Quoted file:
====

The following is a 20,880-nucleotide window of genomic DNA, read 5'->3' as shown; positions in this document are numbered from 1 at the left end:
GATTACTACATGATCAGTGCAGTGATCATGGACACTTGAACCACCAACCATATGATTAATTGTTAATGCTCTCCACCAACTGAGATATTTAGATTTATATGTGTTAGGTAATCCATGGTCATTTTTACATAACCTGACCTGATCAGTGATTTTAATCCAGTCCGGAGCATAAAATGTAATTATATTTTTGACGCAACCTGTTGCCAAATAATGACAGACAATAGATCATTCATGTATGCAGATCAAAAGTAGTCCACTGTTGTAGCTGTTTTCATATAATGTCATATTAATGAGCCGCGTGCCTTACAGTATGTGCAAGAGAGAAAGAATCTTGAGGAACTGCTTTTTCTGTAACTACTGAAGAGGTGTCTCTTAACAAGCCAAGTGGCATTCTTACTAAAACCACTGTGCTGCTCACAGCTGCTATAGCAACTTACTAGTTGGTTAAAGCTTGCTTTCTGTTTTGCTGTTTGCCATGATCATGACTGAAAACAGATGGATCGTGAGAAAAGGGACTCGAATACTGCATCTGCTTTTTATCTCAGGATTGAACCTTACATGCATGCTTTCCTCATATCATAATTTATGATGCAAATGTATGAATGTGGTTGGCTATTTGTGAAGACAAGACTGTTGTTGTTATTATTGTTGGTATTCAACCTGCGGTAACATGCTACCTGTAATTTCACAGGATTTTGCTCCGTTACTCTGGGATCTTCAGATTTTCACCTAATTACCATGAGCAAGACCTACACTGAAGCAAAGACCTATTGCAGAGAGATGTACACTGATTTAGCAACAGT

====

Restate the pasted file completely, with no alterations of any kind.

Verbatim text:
The following is a 20,880-nucleotide window of genomic DNA, read 5'->3' as shown; positions in this document are numbered from 1 at the left end:
GATTACTACATGATCAGTGCAGTGATCATGGACACTTGAACCACCAACCATATGATTAATTGTTAATGCTCTCCACCAACTGAGATATTTAGATTTATATGTGTTAGGTAATCCATGGTCATTTTTACATAACCTGACCTGATCAGTGATTTTAATCCAGTCCGGAGCATAAAATGTAATTATATTTTTGACGCAACCTGTTGCCAAATAATGACAGACAATAGATCATTCATGTATGCAGATCAAAAGTAGTCCACTGTTGTAGCTGTTTTCATATAATGTCATATTAATGAGCCGCGTGCCTTACAGTATGTGCAAGAGAGAAAGAATCTTGAGGAACTGCTTTTTCTGTAACTACTGAAGAGGTGTCTCTTAACAAGCCAAGTGGCATTCTTACTAAAACCACTGTGCTGCTCACAGCTGCTATAGCAACTTACTAGTTGGTTAAAGCTTGCTTTCTGTTTTGCTGTTTGCCATGATCATGACTGAAAACAGATGGATCGTGAGAAAAGGGACTCGAATACTGCATCTGCTTTTTATCTCAGGATTGAACCTTACATGCATGCTTTCCTCATATCATAATTTATGATGCAAATGTATGAATGTGGTTGGCTATTTGTGAAGACAAGACTGTTGTTGTTATTATTGTTGGTATTCAACCTGCGGTAACATGCTACCTGTAATTTCACAGGATTTTGCTCCGTTACTCTGGGATCTTCAGATTTTCACCTAATTACCATGAGCAAGACCTACACTGAAGCAAAGACCTATTGCAGAGAGATGTACACTGATTTAGCAACAGT